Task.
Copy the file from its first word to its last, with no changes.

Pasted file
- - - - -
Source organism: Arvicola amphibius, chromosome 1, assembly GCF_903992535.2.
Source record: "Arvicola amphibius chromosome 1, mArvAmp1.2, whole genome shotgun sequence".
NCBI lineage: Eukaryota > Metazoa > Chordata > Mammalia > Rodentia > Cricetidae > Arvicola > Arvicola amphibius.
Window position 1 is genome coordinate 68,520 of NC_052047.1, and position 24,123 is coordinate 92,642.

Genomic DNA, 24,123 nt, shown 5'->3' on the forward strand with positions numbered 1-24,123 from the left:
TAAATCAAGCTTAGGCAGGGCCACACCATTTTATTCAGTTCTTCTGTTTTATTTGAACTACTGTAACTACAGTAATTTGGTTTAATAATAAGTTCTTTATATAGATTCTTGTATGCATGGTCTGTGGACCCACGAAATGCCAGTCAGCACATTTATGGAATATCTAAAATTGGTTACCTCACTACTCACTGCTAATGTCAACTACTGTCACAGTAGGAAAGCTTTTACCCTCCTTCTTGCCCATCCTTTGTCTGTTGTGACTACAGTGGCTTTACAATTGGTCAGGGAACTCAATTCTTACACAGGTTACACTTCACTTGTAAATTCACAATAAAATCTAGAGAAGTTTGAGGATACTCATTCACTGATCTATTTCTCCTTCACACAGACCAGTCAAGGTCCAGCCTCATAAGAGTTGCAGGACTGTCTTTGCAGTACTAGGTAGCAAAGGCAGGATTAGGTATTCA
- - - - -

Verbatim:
Source organism: Arvicola amphibius, chromosome 1, assembly GCF_903992535.2.
Source record: "Arvicola amphibius chromosome 1, mArvAmp1.2, whole genome shotgun sequence".
NCBI lineage: Eukaryota > Metazoa > Chordata > Mammalia > Rodentia > Cricetidae > Arvicola > Arvicola amphibius.
Window position 1 is genome coordinate 68,520 of NC_052047.1, and position 24,123 is coordinate 92,642.

Genomic DNA, 24,123 nt, shown 5'->3' on the forward strand with positions numbered 1-24,123 from the left:
TAAATCAAGCTTAGGCAGGGCCACACCATTTTATTCAGTTCTTCTGTTTTATTTGAACTACTGTAACTACAGTAATTTGGTTTAATAATAAGTTCTTTATATAGATTCTTGTATGCATGGTCTGTGGACCCACGAAATGCCAGTCAGCACATTTATGGAATATCTAAAATTGGTTACCTCACTACTCACTGCTAATGTCAACTACTGTCACAGTAGGAAAGCTTTTACCCTCCTTCTTGCCCATCCTTTGTCTGTTGTGACTACAGTGGCTTTACAATTGGTCAGGGAACTCAATTCTTACACAGGTTACACTTCACTTGTAAATTCACAATAAAATCTAGAGAAGTTTGAGGATACTCATTCACTGATCTATTTCTCCTTCACACAGACCAGTCAAGGTCCAGCCTCATAAGAGTTGCAGGACTGTCTTTGCAGTACTAGGTAGCAAAGGCAGGATTAGGTATTCA